Since 2008, Europe has been in a deep recession with the exception of the year of 2010. The continent, particularly the eurozone, lost a lot of jobs and a lot of economic activity during this period. Furthermore, due to the austerity measures, many people didn't have the luxury to spend a lot of money on items that are not seen as absolutely necessary. Interestingly enough, Europe is one of the markets where Nokia (NOK) has the strongest brand name and most presence. While there are many factors in play, the current state of the European economy is at least partially at fault when it comes to Nokia's less than desirable performance in the last few years. If Europe wasn't in recession, Nokia's turnaround efforts would have been a lot more fruitful. Having said that, once Europe gets out of recession, Nokia should benefit greatly from this.
Of course, I am not saying that all of Nokia's problems should be blamed on the European recession. The company has made a lot of mistakes including sleeping at the wheel for so long. Between 2006 and 2010, as Apple was growing its market share and dominance so rapidly, all Nokia did was to watch and see its market share deteriorate. Many people think that Nokia held onto a sinking ship (i.e., the Symbian operating system) for too long and failed to make the jump to a more viable alternative (i.e., either Windows Phone or Android) until too late. While some of these are valid points, it is important to note that Nokia would be in a much better position today if the European economy wasn't in a deep recession, which tells me that the company's business will improve greatly once the recession is over.
For example, take Ford (F). Last quarter, the company (along with other major car companies) reported its worst sales figures in Europe since 1993. In 2007, Ford sold 1.97 million cars generating $36.3 billion in revenues in Europe. In 2012, the company sold 1.35 million cars generating $26.6 billion in revenues. This is a decline of 31.47% in volume and 26.72% in revenues. The decline was not a result of bad operations by the company - rather a result of the fact that Europeans have less money to spend on things like a new car or a new cell phone.
In many countries, GDP per capita fell sharply between 2007 and 2013. For example, the GDP per capita fell from $38,563 to $36,130 in Italy, one of the largest economies in Europe between 2007 and 2013. This is a decline of 6.3% not accounting for inflation. In Spain, the figure fell from $34,977 to $31,984 during the same period, representing a drop of 8.55%. In Finland, Nokia's home country and one of the most stable economies in Europe, GDP per capita fell from $51,186 to $48,811. In Ireland, there was a dramatic drop from $59,573 to $47,478 during the same period. In Germany, the figure stayed flat as it changed little from $44,132 to $44,021, whereas France saw some decline as the figure fell from $43,992 to $42,379. Finally, the figure in the UK fell from $43,146 to $38,974, representing a decline of 9.66%. During this period, the average annual inflation rate across the continent was around 2% and if we include this figure in our calculations, things get even worse.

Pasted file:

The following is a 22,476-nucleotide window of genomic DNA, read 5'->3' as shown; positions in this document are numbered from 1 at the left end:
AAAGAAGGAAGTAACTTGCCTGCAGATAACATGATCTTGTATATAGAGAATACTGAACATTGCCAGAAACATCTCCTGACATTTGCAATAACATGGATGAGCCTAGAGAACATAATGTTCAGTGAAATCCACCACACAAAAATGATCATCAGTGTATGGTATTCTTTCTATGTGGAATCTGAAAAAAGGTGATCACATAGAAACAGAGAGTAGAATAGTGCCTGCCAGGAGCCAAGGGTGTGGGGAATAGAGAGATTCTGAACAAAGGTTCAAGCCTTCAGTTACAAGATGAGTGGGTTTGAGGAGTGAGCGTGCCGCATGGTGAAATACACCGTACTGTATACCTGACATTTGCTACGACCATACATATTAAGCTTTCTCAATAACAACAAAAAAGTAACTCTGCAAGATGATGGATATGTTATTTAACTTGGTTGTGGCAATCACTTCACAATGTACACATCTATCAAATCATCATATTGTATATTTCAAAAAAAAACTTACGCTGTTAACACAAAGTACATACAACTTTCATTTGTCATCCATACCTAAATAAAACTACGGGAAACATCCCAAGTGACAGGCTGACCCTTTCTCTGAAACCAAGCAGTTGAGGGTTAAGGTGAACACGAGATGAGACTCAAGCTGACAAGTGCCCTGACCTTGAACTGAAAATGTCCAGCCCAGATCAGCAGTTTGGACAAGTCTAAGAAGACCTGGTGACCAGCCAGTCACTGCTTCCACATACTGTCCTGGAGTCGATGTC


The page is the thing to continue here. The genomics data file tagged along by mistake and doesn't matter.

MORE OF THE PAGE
In 2008, Europeans spent $253 billion on consumer electronics which includes smartphones, tablets, laptops and other devices. In 2013, they are expected to spend a sum closer to $200 billion. This figure keeps currency exchange rates constant but doesn't account for inflation or population increase rates. The high unemployment rates in Europe among the younger population make it difficult for consumer electronics companies to sell many products in the continent. In the European Union, every 4th person between ages 18 and 30 is unemployed.
Currently Nokia's market share in smartphones in the largest 5 European countries is close to 7%. Before the recession, Nokia used to generate nearly 40% of its revenues from Europe. Today, Europe accounts for less than 30% of the company's revenues.
Even though much of Nokia's lunch is being eaten by Apple and Samsung today, the company was heavily affected by the European recession. It is difficult to pinpoint the exact effect of the recession on the company's revenues, but it is likely to be a significant amount.
When the European economy goes back to the growth mode, many Europeans that have been holding onto their earnings will be more comfortable to spend money to update their phones. Before the recession, roughly a quarter of Europeans had a habit of replacing their mobile phones every year and Nokia profited greatly from that for years.
Currently, Windows Phone is gaining market share in Europe. Even if its shares remain flat in the continent, a growth of the European economy will help Nokia a lot in the following years. In 2011, there were 456 million Europeans who owned a total of 656 mobile phones (yes, many individuals owned more than one mobile phone) with a penetration rate of 128% (which is the highest in the world). This is a huge market that's been in a sleep mode for the last few years. Currently, the European mobile communications market is nearly as large as $250 billion which presents a lot of opportunities not only for Nokia's handset business but also for Nokia Siemens Networks. It may take a few years before the European economy recovers, but when that happens, Nokia will be one of the biggest beneficiaries.